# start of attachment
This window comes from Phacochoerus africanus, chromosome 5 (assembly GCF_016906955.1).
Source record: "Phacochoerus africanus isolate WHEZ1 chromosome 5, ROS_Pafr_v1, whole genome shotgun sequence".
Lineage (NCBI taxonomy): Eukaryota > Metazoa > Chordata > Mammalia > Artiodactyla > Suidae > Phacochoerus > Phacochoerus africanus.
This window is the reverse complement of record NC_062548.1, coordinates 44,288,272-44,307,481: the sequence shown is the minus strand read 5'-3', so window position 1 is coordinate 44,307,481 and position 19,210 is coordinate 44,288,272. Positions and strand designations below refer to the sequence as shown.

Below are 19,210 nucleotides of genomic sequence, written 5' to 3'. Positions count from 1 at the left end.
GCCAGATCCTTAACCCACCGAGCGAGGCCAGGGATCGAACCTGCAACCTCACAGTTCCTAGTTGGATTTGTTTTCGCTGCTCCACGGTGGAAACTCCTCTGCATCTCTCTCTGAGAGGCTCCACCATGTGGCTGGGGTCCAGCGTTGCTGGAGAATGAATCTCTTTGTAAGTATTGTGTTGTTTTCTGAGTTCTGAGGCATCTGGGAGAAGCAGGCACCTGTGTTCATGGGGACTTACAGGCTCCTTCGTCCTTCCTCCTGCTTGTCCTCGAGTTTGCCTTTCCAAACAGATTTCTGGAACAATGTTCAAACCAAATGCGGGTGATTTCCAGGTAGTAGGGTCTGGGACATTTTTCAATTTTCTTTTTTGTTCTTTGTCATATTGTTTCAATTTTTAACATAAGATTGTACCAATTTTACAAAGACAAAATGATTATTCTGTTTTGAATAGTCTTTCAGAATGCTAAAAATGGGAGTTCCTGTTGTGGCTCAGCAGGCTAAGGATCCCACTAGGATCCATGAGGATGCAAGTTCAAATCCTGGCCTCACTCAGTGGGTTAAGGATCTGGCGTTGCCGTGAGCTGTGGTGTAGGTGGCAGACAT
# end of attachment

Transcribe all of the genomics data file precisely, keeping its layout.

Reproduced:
This window comes from Phacochoerus africanus, chromosome 5 (assembly GCF_016906955.1).
Source record: "Phacochoerus africanus isolate WHEZ1 chromosome 5, ROS_Pafr_v1, whole genome shotgun sequence".
Lineage (NCBI taxonomy): Eukaryota > Metazoa > Chordata > Mammalia > Artiodactyla > Suidae > Phacochoerus > Phacochoerus africanus.
This window is the reverse complement of record NC_062548.1, coordinates 44,288,272-44,307,481: the sequence shown is the minus strand read 5'-3', so window position 1 is coordinate 44,307,481 and position 19,210 is coordinate 44,288,272. Positions and strand designations below refer to the sequence as shown.

Below are 19,210 nucleotides of genomic sequence, written 5' to 3'. Positions count from 1 at the left end.
GCCAGATCCTTAACCCACCGAGCGAGGCCAGGGATCGAACCTGCAACCTCACAGTTCCTAGTTGGATTTGTTTTCGCTGCTCCACGGTGGAAACTCCTCTGCATCTCTCTCTGAGAGGCTCCACCATGTGGCTGGGGTCCAGCGTTGCTGGAGAATGAATCTCTTTGTAAGTATTGTGTTGTTTTCTGAGTTCTGAGGCATCTGGGAGAAGCAGGCACCTGTGTTCATGGGGACTTACAGGCTCCTTCGTCCTTCCTCCTGCTTGTCCTCGAGTTTGCCTTTCCAAACAGATTTCTGGAACAATGTTCAAACCAAATGCGGGTGATTTCCAGGTAGTAGGGTCTGGGACATTTTTCAATTTTCTTTTTTGTTCTTTGTCATATTGTTTCAATTTTTAACATAAGATTGTACCAATTTTACAAAGACAAAATGATTATTCTGTTTTGAATAGTCTTTCAGAATGCTAAAAATGGGAGTTCCTGTTGTGGCTCAGCAGGCTAAGGATCCCACTAGGATCCATGAGGATGCAAGTTCAAATCCTGGCCTCACTCAGTGGGTTAAGGATCTGGCGTTGCCGTGAGCTGTGGTGTAGGTGGCAGACAT